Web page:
The Historical Development of Uber

 As introduced by Uber official website, the very first incentive to launch Uber was born in 2008, when its founders, Travis Kalanick and Garrett Camp struggled to catch a taxi due to the bad weather. The desire for having transportation which was way easier and way faster is the root of Uber’s development.

The evolution

As the Business Insider’s article introduces, in the beginning stages, Uber, at that time named as UberCab, has launched in San Francisco in 2009 and soon became a big hit. In 2010, UberCab raised more than $1 million funding, and the company changed its name to Uber Technology as known today. The name change implies Uber’s self-classification as a technology platform that provides online ride-hailing services (Dudley, Banister & Schwanen, 2017). It proves the company’s determination to distance away from the taxi industry.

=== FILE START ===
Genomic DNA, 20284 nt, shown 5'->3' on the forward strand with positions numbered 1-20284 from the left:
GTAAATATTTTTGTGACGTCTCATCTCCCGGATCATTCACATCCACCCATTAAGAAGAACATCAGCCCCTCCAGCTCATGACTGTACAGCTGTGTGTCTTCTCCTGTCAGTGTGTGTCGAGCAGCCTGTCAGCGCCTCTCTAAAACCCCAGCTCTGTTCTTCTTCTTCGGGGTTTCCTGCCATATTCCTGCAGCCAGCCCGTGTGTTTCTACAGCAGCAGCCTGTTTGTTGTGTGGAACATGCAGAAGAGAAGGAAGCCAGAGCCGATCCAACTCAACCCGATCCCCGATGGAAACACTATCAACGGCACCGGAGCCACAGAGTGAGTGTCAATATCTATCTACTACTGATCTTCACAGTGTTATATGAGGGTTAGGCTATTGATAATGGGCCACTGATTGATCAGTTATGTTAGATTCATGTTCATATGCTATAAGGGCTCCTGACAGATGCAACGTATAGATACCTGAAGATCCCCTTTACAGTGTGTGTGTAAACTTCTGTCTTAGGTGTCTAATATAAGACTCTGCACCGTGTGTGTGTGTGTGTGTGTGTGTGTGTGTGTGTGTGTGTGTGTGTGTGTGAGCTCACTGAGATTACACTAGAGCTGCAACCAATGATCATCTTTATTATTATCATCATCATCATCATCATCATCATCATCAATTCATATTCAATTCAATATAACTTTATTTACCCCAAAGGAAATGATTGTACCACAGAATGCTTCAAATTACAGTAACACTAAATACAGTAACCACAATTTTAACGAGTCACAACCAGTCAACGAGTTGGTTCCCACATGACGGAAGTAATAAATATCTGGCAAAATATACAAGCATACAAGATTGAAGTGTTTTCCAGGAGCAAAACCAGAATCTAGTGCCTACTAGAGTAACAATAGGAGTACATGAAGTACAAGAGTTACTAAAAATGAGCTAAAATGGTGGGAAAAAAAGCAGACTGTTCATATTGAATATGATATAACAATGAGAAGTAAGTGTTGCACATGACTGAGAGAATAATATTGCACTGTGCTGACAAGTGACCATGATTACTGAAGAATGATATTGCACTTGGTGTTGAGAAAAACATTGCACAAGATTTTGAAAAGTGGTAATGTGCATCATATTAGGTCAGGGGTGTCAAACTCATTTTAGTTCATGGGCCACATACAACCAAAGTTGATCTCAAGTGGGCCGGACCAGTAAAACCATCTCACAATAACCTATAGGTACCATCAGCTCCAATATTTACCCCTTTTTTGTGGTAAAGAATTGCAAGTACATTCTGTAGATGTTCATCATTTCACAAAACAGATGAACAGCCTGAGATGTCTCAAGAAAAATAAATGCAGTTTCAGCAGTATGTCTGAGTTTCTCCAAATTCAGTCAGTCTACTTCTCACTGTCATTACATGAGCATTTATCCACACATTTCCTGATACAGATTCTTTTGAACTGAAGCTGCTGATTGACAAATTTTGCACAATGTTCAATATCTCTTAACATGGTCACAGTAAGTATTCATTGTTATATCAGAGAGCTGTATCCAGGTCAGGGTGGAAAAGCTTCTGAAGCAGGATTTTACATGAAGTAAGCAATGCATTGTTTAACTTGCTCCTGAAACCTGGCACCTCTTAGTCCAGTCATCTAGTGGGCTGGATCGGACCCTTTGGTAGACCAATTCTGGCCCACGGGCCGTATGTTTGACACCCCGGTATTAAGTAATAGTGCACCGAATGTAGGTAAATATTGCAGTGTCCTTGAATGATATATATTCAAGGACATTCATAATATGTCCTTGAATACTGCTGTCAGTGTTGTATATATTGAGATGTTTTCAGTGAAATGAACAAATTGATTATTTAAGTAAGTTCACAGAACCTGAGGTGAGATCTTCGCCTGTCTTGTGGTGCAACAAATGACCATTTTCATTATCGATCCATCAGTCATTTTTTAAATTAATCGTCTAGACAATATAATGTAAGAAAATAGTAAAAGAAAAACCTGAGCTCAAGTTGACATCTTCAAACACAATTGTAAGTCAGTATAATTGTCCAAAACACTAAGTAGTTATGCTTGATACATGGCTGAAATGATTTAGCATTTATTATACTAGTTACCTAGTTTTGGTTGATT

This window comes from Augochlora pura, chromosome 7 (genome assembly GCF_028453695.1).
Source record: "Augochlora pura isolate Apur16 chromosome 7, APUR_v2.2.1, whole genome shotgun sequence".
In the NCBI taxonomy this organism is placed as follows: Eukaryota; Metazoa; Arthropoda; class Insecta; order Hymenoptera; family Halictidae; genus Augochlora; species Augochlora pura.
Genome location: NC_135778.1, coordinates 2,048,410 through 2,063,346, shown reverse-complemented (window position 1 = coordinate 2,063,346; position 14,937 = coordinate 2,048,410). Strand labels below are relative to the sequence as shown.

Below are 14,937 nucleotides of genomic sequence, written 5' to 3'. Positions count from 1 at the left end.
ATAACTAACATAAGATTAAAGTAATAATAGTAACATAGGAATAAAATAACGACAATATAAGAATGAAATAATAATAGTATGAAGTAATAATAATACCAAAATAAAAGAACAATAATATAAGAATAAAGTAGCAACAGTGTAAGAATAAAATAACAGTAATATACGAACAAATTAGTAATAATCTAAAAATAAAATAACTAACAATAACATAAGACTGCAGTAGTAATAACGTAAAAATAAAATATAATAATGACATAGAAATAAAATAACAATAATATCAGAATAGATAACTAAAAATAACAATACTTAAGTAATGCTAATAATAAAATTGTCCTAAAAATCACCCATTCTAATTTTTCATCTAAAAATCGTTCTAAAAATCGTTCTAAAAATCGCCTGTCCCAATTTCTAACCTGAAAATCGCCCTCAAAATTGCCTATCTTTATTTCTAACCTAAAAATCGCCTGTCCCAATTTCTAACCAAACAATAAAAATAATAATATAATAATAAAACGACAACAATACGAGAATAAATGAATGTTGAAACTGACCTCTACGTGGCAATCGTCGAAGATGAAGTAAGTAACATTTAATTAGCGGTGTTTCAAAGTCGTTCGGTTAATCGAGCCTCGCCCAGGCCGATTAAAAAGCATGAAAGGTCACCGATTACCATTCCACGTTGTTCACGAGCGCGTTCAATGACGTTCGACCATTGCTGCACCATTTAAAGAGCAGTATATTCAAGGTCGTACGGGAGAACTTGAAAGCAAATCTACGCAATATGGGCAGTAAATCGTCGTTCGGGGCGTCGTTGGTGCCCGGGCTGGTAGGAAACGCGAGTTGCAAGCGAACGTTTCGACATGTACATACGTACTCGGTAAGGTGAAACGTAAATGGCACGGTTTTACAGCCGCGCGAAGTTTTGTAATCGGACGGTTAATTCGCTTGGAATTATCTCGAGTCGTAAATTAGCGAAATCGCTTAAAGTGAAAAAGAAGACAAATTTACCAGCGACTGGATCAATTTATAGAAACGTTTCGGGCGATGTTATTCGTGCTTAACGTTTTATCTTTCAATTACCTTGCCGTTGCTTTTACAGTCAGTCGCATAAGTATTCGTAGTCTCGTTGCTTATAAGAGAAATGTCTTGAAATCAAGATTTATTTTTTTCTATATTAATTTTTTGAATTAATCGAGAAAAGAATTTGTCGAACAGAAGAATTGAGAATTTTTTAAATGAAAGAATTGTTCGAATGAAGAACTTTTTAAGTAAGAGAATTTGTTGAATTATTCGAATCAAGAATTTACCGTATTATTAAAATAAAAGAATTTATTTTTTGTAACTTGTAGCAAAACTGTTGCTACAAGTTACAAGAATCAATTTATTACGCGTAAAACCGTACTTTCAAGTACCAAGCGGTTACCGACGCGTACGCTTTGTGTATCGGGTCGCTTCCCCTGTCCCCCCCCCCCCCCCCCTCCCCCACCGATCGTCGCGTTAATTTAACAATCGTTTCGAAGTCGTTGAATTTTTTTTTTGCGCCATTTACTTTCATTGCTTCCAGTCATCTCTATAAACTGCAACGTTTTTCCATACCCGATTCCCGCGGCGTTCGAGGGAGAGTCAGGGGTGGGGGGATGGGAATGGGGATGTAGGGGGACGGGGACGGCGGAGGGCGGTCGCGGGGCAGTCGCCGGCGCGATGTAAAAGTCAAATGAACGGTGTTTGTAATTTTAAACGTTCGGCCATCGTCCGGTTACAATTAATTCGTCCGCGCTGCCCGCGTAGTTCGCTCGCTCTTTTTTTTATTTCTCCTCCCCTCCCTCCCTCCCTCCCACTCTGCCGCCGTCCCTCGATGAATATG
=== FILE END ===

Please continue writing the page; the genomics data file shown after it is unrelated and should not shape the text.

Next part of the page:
After Uber secured its position in the transportation industry and succeeded in its base camp, the company expanded its business to strengthen its competitiveness (Anwar, 2018). In 2011, the international offensives began in Paris, and one year followed, Uber launched UberX and UberPool, which aim to provide a different level of services to the passengers, from cheap to premium. From the ride-hailing services as the starting point, Uber also introduced the branch businesses such as the food delivery platforms UberEATS. In 2019, after Uber’s first appearance a decade ago, the firm owned $75.5 billion market value and successfully goes public in New York.

Controversy